But, but...I have good reviews!

Dear Ms Snark,

I recently received a rejection letter from XYZ Publishing a full ten months after I sent them a query. Naturally the requisite word, unfortunately was in the text, just before the specious pep talk to keep me from commiting suicide. Anyway a lot of water has passed under the bridge since March 13, 2006. My book has been picked up by an e-publisher, been e-published and has received three very favorable reviews.

My question is this: Should I write back and say their rejection letter is ancient history and include copies of the reviews, since I retained print rights.

From their perspective nothing has changed; your book is the same, and the print market is the same. Unless the reviews are from Michiko, Stephen King or someone of that ilk, they won't drive sales and editors pay scant attention to them.


Anonymous said...

I'm epublished, and I can tell you a lot of review sites for epubbed books don't count anyway. Seriously. They always give good reviews.

There are a few that are honest, but for the most part...those reviews don't mean much. Getting reader blogs to give you good reviews counts, IMO; sites like Harriet Klausner's or any of the numerous review sites for ebooks generally don't. They want free books so they keep giving good reviews. End of story.

And before everyone leaps all over me, yes, I'm posting anonymously. Yes, I am a chicken. You think I want my publishers to know I think the reviews they so proudly advertise are crap? Give me a break. Sometimes people have good reasons for being anon, it's doesn't mean they're liars.

Kit Whitfield said...

You can stay as anonymous as you like, anon: seems like a reasonable precaution to me...

Don't approach the publishers again; they won't change their minds. Many publishers don't take e-publishing seriously; as it's much easier to achieve, it's no guarantee of quality. E-publishing and publish-publishing are, in general, two different tribes, and the customs of one don't carry over to the other. And if you don't seem aware of that, it looks like poor judgement on your part - and good fiction needs good judgement, so it'll put your work in a bad light. Your best bet is to write another book and take it round town again. Good luck with that.

Anonymous said...

Don't send them. It will mark you a nitwit. They said they don't want it. You should be glad they took the time to consider it, but don't respond to a rejection. Period.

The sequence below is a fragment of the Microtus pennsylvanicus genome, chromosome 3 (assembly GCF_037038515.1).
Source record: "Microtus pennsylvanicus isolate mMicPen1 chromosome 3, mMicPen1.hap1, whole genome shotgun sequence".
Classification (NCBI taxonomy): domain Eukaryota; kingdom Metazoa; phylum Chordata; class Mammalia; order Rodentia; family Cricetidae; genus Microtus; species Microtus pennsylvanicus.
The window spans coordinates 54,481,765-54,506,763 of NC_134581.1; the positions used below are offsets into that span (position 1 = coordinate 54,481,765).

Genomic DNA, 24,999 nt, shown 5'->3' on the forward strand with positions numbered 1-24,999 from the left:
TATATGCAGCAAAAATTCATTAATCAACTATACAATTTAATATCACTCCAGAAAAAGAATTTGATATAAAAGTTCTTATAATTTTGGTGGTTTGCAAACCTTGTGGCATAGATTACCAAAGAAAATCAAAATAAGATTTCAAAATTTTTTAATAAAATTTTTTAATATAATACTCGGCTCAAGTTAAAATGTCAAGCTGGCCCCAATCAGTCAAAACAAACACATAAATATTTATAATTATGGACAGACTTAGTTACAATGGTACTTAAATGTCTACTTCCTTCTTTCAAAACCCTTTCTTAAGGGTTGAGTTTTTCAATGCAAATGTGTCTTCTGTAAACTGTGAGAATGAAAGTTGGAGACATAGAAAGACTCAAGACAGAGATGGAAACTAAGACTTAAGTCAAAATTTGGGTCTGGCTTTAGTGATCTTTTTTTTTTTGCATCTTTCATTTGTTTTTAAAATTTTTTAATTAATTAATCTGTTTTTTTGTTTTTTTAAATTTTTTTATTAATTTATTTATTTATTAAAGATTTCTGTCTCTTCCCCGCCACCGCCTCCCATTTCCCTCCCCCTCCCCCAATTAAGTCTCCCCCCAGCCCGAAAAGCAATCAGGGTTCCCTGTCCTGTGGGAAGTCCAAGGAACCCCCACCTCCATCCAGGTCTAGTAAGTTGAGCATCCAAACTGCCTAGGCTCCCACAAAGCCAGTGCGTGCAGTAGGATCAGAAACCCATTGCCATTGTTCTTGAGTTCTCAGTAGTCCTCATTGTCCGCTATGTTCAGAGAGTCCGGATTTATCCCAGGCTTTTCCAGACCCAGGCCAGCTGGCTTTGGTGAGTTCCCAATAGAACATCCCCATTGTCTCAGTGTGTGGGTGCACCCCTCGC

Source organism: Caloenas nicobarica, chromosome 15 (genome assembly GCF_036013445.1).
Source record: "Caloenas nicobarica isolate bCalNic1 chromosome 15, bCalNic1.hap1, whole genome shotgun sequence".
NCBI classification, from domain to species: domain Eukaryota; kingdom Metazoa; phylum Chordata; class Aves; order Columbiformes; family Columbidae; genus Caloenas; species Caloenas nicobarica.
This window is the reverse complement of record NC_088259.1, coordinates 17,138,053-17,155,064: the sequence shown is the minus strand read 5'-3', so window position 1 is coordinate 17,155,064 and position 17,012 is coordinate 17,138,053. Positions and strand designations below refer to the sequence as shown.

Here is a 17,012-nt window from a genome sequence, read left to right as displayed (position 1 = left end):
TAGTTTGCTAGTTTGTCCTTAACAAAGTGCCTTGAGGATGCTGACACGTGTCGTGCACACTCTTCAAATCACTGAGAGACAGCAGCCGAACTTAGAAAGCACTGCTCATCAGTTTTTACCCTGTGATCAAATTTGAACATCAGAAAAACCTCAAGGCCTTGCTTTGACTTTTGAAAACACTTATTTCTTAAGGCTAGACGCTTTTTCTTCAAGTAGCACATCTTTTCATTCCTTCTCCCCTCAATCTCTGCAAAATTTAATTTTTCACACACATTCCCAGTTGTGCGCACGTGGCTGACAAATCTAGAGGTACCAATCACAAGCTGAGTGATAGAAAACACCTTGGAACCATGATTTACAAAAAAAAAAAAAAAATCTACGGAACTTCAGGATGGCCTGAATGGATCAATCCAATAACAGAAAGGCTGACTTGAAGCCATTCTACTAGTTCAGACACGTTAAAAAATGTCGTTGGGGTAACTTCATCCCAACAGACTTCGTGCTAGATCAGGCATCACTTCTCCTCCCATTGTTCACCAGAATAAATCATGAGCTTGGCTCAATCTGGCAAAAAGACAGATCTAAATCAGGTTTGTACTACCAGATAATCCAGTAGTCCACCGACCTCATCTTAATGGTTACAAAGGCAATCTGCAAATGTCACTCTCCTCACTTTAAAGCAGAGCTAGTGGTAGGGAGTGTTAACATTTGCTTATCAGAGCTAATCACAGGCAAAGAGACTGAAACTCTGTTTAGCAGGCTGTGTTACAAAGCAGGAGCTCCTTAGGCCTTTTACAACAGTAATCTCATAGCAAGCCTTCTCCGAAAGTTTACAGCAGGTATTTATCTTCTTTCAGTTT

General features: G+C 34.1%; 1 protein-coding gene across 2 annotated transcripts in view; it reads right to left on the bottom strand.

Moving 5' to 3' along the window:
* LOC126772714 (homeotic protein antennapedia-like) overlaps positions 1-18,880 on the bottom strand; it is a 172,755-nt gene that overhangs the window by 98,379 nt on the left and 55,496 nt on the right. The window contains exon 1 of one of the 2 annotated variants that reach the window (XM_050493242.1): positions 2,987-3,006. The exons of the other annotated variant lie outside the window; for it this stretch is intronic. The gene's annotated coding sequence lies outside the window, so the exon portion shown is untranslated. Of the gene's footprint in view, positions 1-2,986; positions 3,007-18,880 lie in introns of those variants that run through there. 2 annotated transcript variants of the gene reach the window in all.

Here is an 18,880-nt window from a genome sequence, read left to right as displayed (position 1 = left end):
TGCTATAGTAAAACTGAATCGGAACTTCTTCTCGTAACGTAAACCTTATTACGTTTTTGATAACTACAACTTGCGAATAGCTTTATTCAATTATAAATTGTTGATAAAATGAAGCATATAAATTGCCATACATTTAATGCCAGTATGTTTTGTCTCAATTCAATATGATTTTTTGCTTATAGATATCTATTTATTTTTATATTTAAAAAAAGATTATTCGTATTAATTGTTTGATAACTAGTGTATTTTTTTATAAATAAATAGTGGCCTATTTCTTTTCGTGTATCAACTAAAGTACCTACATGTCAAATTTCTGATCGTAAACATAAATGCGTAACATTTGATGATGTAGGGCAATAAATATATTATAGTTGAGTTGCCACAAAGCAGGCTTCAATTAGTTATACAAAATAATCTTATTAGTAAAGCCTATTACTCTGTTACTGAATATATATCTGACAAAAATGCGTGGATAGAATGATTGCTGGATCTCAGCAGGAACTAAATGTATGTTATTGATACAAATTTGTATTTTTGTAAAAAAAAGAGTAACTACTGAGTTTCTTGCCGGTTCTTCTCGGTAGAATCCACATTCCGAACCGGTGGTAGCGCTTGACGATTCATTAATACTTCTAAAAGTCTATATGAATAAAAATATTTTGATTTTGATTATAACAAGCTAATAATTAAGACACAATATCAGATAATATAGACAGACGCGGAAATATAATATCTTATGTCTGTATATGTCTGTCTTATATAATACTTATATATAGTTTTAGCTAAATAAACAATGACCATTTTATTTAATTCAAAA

Anonymous said...

What Kit said, but more so.

If your print publisher doesn't take epublishing, or its reviews seriously, you are actually verifying their response to you, as far as they are concerned.
"Oh, epublishing. That's where our rejects go to die."

At best, fine, so what do you gain? Going neder-neder-neder doesn't accomplish much.

At worst, you are probably providing intern-amusement fodder.

Anonymous said...

Three simple words of advice: Don't burn bridges.

ec said...

I'm thinking of printing up a bunch of tee shirts with this slogan:

Official Member, Harriet Klausner 5-star Review Club

This could be a real money-maker at writers conferences and sf conventions, because EVERY PUBLISHED AUTHOR could wear one.

Which could make for some interesting group photos. ;)

Stacia said...

Lol, Ms. Cunningham!

ec said...

Bless her heart, Ms. Klausner never read a book she didn't like. I have no problem with that, or her. My point, and I do have one, is that pointing to some types of positive reviews is not necessarily to one's benefit.

Scott Siegel reviews movies the way Ms. Klausner reviews books. It's my observation that a Siegel movie review in a print ad says "turkey" more emphatically than wattles and a side of cranberry sauce. As one industry cynic point out to me, it implies that no one else reviewed the movie positively, so they had to go with the SS review. (In fact, I hear that Conan O'Brian did a piece about this on his late-night show. He actually called SS on air, read a list of movies, and said, "Dude, you can't tell me you actually LIKED these movies..." )

Reviews are opinions. Everyone's entitled to have one, but I doubt editors find it particularly instructive to hear a writer's work got rave reviews from certain websites, amazon.com readers, and the writer's friends and family.